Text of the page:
The rig was equipped with an advanced iceberg warning system, which tracks potentially dangerous icebergs, giving enough time for either support ships to tow them away, or for the rig itself to seal off the well and evacuate to safety.

Rosneft is one of the Russian companies targeted by Western nations, imposed to punish Moscow for its stance over the Ukrainian crisis. Russia’s retaliation so far has been to ban the import of foodstuffs from the countries that approved anti-Russian sanctions.

August 9, 2014 Posted by | Economics, Malthusian Ideology, Phony Scarcity, Video | , , , , , , | 1 Comment

Lakes For Sale, Partially Thawed, N=20

By Willis Eschenbach | Watts Up With That? | February 5, 2014

Anthony pointed out the selling of over-hyped claims of the “dramatic thinning” of Arctic ice here. The title of the underlying scientific study is much more prosaic, Response of ice cover on shallow lakes of the North Slope of Alaska to contemporary climate conditions (1950–2011): radar remote-sensing and numerical modeling data analysis.  (PDF). To their credit, the authors make no such claims of drama in their text, which is generally quite appropriately restrained.

Here is their complete “dramatic” dataset of the lakes around Barrow, Alaska, the northernmost point in the US:

percentage barrow lakes partially thawedFigure 1. Percentage of lakes in the low-lying tundra around Barrow, Alaska that are partially thawed in late April, 1992-2011. Photo Source.

It’s an interesting study. They noted that partially thawed lakes look very different on radar than when the same lakes are frozen solid. As a result, they’ve collected solid data that is not affected by urban warming. So … what’s not to like in the study? Let me start with what is to like in the study.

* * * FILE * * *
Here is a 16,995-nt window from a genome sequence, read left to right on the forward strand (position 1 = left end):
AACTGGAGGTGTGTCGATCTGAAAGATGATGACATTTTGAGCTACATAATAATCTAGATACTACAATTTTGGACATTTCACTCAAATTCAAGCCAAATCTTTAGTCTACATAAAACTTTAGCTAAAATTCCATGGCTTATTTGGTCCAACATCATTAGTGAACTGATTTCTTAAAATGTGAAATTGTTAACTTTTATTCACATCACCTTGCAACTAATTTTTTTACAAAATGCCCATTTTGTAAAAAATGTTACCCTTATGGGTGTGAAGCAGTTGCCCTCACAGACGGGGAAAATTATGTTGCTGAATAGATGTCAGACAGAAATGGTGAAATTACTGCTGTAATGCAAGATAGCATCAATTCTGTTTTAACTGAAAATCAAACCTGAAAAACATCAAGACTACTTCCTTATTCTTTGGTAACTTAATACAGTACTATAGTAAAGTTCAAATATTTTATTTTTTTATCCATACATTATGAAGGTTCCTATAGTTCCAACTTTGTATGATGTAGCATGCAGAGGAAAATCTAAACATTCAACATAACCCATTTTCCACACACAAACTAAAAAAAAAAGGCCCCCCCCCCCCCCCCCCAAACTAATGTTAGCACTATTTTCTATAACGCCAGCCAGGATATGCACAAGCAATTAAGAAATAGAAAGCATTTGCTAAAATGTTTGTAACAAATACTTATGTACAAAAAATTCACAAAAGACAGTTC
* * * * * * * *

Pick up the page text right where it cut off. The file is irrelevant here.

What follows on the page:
I do like the accuracy of the measurements. It’s an interesting metric, with very objective criteria. I like that they listed the data in their paper, and showed photos for each of the years. I like that they didn’t try to project the results out to 2080.

What I didn’t like is where their study went from there. After collecting all that great data, they immediately sent out for that perennial favorite, a global climate model … not my style at all.

So rather than pointing out that their study is models all the way down, I figured I’d just show the kind of analysis that I would do if I were handed the lake thawing data.

First thing I’d need for the analysis? MORE DATA. Piles and piles of data. So I went out and I dug up two datasets—Barrow temperature, and Barrow snow depths. I started with just the temperature, but it turns out that the correlation between temperature and the lake thawing isn’t all that good. It doesn’t explain much, the best correlation is with temperatures in December, 4 months prior to the thawing, at a correlation of 0.68. However, at least it gives a good idea of what’s been going on, because we have good records clear back to 1920.

how cold is winter in point barrowFigure 2. Winter temperatures in Point Barrow (pale blue line) and the 17 year Gaussian average of the data. Photo source http://www.panoramio.com/photo/63484316

I note in passing that Barrow has a well-documented Urban Heat Island that is at its strongest in winter … and despite that, the 1930s and 1940s both had warmer winters than the last decade. I also note in this context of winter-business-as-usual that the study says:

Climate-driven changes have significantly impacted high-latitude environments over recent decades, changes that are predicted to continue or even accelerate in the near future as projected by global climate models …

… but I digress.

So the next obvious suspect for a correlation with the lake thawing is the snow depth. It’s an odd fact of nature that snow is a good insulator. It both slows down heat transfer by insulating the surface, and it keeps the wind from contacting the ice.

So I looked at the average snow depth data (scroll down to “Custom Monthly Listing” in sidebar) … but it’s not all that good at emulating the ice thawing either—in fact it’s worse. With snow depth, the best correlation with average snow depth is only 0.51, again with December coming out on top. So, having investigated single variables to try to emulate the lake thawing, I turned to the combination of snow depth and temperature … not much luck there either. In fact, the only way I could get a good correlation was to use the combination of the Nov-Dec-Jan average temperature, and the December snow depth. This gave me a correlation of 0.81, and a p-value of 0.001 … which turns out to be just barely significant. Here’s the emulation: